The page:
After serving as a Captain in the United States Marine Corps, Dr. Gray earned an MBA and a PhD in finance from the University of Chicago where he studied under Nobel Prize Winner Eugene Fama. Next, Wes took an academic job in his wife’s hometown of Philadelphia and worked as a finance professor at Drexel University. Dr. Gray’s interest in bridging the research gap between academia and industry led him to found Alpha Architect, an asset management firm dedicated to an impact mission of empowering investors through education. He is a contributor to multiple industry publications and regularly speaks to professional investor groups across the country. Wes has published multiple academic papers and four books, including Embedded (Naval Institute Press, 2009), Quantitative Value (Wiley, 2012), DIY Financial Advisor (Wiley, 2015), and Quantitative Momentum (Wiley, 2016). Dr. Gray currently resides in Palmas Del Mar Puerto Rico with his wife and three children. He recently finished the Leadville 100 ultramarathon race and promises to make better life decisions in the future.

Important Disclosures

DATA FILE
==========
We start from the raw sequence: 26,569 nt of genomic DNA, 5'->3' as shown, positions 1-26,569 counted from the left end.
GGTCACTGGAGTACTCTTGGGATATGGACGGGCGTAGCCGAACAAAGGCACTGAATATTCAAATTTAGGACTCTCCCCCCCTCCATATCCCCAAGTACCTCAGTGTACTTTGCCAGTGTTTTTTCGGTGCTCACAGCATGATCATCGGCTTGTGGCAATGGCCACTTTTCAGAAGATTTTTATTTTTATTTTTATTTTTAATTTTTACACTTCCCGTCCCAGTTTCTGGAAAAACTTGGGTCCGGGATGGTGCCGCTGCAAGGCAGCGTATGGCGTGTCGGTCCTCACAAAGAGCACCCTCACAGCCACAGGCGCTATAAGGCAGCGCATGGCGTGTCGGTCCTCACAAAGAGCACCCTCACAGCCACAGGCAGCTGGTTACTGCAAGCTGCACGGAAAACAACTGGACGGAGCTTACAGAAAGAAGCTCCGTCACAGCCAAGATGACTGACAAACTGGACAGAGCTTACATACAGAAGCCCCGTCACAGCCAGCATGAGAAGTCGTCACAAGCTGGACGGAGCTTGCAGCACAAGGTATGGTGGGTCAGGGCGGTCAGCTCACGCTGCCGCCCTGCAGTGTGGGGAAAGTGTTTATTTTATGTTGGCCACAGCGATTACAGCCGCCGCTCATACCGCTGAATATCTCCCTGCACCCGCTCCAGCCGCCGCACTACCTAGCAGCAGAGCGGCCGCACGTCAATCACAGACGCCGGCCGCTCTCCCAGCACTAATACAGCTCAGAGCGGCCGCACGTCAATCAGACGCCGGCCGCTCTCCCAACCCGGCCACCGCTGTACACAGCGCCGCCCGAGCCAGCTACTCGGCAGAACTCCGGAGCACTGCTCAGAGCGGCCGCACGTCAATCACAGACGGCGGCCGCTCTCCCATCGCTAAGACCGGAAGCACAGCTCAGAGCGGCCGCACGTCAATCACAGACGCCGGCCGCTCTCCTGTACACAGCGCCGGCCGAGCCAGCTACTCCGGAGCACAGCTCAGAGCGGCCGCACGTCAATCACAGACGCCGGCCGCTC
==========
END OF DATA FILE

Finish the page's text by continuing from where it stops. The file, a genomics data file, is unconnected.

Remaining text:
For informational and educational purposes only and should not be construed as specific investment, accounting, legal, or tax advice. Certain information is deemed to be reliable, but its accuracy and completeness cannot be guaranteed. Third party information may become outdated or otherwise superseded without notice.  Neither the Securities and Exchange Commission (SEC) nor any other federal or state agency has approved, determined the accuracy, or confirmed the adequacy of this article.

The views and opinions expressed herein are those of the author and do not necessarily reflect the views of Alpha Architect, its affiliates or its employees. Our full disclosures are available here. Definitions of common statistics used in our analysis are available here (towards the bottom).